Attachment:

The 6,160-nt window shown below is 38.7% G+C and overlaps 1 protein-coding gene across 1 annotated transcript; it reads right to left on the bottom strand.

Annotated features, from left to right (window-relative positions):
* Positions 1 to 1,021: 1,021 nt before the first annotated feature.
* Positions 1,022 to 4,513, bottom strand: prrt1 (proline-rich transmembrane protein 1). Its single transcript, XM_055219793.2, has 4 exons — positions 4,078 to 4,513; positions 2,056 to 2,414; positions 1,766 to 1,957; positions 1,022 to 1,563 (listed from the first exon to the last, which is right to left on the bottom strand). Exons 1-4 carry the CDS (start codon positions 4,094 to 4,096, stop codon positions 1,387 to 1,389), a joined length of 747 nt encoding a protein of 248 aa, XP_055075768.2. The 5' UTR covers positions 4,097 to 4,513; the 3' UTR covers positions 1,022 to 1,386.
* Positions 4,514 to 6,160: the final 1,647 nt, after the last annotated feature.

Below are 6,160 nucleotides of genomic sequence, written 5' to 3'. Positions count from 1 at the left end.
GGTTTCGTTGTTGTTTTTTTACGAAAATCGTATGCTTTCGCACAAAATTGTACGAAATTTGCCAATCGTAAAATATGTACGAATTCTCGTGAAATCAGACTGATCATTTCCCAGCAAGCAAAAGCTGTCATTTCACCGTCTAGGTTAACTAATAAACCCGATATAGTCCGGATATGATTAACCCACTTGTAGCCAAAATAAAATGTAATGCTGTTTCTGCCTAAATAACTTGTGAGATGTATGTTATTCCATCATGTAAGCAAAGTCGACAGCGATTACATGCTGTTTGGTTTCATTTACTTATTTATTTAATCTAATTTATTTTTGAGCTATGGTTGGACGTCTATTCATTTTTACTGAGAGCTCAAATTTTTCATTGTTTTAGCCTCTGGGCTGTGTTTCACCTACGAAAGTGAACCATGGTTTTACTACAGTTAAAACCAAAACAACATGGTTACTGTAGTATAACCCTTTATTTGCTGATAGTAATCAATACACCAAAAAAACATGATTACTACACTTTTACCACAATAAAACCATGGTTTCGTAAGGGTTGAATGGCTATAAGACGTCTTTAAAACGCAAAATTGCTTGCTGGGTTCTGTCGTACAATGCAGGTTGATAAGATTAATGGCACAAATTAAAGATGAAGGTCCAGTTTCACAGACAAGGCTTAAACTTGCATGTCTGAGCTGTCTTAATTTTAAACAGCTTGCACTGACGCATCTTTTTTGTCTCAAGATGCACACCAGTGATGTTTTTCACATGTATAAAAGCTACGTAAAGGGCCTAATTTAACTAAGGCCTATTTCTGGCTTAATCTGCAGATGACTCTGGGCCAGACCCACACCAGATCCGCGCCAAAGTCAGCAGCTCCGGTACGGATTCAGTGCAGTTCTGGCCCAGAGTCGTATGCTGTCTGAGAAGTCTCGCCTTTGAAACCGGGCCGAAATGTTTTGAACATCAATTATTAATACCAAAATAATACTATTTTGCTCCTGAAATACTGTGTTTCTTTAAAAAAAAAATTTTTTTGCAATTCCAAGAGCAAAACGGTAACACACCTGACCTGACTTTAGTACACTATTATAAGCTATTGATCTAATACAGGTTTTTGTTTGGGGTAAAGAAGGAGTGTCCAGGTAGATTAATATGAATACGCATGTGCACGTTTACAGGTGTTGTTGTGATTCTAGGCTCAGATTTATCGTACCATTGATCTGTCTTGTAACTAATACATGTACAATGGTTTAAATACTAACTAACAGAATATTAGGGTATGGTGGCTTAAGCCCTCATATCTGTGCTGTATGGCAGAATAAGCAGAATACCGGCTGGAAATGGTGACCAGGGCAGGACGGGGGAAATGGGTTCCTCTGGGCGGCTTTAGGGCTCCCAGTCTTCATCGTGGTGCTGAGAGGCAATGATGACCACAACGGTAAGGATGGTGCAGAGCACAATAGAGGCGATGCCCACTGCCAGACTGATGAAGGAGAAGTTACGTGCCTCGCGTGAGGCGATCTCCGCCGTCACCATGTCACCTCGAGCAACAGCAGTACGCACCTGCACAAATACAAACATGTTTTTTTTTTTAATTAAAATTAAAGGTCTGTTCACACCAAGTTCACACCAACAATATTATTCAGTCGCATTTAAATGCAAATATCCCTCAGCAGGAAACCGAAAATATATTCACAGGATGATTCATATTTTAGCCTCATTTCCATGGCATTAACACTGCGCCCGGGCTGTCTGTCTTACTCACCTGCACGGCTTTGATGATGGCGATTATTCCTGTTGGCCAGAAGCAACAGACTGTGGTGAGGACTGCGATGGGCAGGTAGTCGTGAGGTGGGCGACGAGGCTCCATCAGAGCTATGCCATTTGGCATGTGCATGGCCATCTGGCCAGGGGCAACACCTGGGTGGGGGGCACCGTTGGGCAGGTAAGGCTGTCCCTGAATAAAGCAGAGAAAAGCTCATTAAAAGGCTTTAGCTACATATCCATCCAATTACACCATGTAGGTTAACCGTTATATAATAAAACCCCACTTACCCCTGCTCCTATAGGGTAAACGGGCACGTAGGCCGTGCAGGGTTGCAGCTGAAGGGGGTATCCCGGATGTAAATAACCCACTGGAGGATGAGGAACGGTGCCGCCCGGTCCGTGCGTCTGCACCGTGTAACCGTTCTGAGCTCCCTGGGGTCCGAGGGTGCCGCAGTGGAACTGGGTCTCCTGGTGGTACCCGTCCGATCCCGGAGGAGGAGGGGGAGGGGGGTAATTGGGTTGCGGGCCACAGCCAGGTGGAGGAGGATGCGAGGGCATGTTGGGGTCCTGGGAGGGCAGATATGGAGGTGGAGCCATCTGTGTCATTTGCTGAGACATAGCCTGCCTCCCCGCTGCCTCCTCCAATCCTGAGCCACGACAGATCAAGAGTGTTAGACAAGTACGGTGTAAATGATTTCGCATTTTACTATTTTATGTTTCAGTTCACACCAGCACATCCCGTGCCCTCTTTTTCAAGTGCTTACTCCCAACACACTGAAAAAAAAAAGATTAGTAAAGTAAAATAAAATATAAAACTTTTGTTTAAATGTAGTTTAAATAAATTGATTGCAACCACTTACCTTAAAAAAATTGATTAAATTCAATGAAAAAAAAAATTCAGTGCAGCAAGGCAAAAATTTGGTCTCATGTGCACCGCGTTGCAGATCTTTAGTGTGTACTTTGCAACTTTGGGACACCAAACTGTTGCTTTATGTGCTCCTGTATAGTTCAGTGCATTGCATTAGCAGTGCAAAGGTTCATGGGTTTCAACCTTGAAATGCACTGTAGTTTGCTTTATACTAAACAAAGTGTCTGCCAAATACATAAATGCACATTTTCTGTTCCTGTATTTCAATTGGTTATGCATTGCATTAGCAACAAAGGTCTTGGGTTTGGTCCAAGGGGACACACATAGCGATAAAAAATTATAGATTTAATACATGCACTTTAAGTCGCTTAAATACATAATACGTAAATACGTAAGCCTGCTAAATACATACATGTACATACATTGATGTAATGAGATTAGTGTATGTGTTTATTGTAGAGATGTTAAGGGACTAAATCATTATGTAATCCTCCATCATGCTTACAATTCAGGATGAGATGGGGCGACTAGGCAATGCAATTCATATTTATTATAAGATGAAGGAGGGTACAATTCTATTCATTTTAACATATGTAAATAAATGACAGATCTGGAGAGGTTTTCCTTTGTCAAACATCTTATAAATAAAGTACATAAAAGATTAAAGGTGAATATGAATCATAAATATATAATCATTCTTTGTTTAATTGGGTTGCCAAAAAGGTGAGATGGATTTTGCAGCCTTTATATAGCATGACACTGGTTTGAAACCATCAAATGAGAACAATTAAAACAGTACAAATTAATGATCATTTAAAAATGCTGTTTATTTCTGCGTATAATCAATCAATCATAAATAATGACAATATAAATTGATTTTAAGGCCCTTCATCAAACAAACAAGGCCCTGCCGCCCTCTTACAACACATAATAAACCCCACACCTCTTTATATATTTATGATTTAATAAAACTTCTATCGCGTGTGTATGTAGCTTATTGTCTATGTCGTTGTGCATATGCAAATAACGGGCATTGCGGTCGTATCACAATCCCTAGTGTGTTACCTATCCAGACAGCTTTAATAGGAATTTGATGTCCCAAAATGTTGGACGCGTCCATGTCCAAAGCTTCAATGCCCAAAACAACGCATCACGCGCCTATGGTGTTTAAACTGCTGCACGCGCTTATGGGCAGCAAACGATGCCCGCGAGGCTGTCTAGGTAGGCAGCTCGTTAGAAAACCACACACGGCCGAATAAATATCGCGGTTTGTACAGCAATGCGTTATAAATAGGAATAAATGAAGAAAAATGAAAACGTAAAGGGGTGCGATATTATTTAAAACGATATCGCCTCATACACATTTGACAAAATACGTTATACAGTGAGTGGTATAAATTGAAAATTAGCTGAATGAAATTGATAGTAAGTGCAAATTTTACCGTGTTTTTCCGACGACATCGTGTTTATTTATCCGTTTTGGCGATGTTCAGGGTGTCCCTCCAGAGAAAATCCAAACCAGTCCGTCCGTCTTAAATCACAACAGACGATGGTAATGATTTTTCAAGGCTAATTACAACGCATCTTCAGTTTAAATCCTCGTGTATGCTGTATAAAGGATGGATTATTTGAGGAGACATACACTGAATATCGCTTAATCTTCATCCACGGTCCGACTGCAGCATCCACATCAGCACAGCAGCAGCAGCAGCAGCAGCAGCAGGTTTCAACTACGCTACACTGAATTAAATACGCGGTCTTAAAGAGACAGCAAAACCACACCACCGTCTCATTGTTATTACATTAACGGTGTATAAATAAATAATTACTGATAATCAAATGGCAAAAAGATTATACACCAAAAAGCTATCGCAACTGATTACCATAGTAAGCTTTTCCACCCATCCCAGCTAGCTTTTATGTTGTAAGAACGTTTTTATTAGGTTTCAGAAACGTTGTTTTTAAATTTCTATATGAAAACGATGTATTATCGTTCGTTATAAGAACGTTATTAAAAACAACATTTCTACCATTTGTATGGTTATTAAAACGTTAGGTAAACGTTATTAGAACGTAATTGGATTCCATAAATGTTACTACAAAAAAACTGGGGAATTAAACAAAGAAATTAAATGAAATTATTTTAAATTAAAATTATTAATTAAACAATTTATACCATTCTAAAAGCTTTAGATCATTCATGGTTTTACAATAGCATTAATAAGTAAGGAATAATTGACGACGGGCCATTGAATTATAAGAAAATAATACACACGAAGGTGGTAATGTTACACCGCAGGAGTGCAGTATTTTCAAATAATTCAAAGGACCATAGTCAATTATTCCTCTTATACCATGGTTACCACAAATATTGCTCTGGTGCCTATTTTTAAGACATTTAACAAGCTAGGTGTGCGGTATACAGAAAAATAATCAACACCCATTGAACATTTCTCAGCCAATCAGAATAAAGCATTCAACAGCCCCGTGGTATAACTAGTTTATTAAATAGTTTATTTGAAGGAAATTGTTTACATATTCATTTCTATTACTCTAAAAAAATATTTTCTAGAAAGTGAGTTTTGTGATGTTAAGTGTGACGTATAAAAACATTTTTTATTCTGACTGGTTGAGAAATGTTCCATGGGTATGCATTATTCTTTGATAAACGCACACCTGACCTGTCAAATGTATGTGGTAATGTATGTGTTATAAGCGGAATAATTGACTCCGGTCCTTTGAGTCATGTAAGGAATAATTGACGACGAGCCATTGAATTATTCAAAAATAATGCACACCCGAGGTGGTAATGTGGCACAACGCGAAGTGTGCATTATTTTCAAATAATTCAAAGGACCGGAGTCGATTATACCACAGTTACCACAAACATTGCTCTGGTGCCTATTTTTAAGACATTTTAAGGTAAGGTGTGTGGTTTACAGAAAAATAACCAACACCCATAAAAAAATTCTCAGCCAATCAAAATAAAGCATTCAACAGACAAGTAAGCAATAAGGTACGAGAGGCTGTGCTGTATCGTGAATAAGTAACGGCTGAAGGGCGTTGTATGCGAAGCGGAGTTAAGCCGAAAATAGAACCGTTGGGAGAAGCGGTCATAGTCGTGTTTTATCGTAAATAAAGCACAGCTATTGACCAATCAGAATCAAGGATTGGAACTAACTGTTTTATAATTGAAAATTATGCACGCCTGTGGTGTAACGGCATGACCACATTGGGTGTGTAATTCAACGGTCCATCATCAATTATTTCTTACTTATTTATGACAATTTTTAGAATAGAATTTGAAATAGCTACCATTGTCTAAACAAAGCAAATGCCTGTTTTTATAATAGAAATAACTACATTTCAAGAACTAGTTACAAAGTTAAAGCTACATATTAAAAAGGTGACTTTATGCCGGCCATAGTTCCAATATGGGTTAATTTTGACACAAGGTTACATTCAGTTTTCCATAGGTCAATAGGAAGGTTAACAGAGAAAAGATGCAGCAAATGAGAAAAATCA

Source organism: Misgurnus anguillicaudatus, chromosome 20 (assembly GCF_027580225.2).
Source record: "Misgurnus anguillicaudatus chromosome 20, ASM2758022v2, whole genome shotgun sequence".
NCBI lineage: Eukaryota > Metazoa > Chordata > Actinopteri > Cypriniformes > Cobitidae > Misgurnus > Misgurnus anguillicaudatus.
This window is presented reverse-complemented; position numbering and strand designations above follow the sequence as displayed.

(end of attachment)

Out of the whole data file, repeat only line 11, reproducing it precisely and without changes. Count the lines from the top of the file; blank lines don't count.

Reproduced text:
This window is presented reverse-complemented; position numbering and strand designations above follow the sequence as displayed.